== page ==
Thousands of us head off to the European slopes every year for a holiday in the snow, and the ski market is growing quickly. Resorts fall in and out of fashion, but what doesn’t change is the variety of skiing on offer, and the other facilities offered by the European resorts. If you’re struggling to decide which resort is right for your next ski or snowboard holiday, here are some of the best.
Winner of “Best European Ski Resort 2016”, Val Thorens in the French Alps is the highest ski resort in Europe. It is part of the famous Three Valleys ski area which has over 370 miles of interconnected ski runs, plenty to keep even the most dedicated skier happy. A large resort also means lots of accommodation choices to suit all budgets, and plenty of shops and restaurants too. The altitude of the resort also means more snow and for longer than some of the resorts at lower levels.
If you want to combine skiing with some time shopping or sightseeing, then Chamonix is a great choice. The closest airport is just across the border in Geneva, and it will take just over an hour from the airport to the resort. Accommodation is plentiful, the resort has a stunning location in the shadow of Mont Blanc, and Geneva is just an hour away if you want to take a break from skiing. If you’re feeling particularly brave try the step into the void – a glass platform over a 1000m precipice. The views are unrivalled, but it’s not for the faint hearted.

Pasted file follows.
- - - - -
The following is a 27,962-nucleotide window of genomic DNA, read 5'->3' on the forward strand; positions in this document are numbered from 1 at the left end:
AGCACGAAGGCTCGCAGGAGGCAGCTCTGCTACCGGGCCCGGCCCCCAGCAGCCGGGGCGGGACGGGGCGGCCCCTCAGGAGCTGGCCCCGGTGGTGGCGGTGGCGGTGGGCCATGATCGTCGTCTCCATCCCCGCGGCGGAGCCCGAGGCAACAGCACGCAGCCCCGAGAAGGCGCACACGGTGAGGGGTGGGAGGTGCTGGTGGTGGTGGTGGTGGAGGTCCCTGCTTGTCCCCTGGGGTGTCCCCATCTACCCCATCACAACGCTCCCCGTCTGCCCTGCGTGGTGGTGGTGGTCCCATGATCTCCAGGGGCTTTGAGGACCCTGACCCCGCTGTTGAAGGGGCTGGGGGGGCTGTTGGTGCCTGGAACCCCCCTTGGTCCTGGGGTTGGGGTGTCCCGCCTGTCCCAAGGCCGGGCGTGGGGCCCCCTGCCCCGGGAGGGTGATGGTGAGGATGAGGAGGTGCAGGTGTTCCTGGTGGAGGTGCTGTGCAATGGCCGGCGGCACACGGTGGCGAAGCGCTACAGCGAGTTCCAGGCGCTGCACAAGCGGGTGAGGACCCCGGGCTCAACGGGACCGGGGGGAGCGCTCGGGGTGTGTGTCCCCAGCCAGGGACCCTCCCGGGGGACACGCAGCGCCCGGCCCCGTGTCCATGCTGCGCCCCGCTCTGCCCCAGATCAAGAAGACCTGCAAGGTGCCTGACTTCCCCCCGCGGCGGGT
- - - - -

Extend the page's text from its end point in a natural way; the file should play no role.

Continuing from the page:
Slovakia definitely isn’t as well-known for skiing as the Alpine resorts, but Jasna is rapidly becoming popular as a value for money, no-nonsense ski resort. The resort has around 30 miles of ski runs to suit all levels of skiers from complete novices to experts. Fly to Budapest or Bratislava and make your way by car to Jasna, where you will find a good range of accommodation choices. One of the main appeals of Jasna is that everything costs substantially less than the established Alpine resorts; expect to pay around 90p for a beer, and around £4 for a huge pizza.
Norway’s most established ski resort at Geilo, around 80 miles to the north west of Oslo, is the perfect choice for families and beginner skiers. Geilo doesn’t have the lively nightlife you’ll find in some of the other resorts, and a smaller resort means that all the facilities you’ll need are close to hand. Geilo is more an outdoor pursuits centre rather than being solely focused on skiing, so you’ll also have the option of trying activities such as rope obstacle courses high in the trees or dog sledding. Many budget airlines fly into Oslo or Bergen, and although car hire and eating out is more expensive in Norway than in many other countries, Geilo offers a much more family-friendly skiing experience than anywhere else in Europe.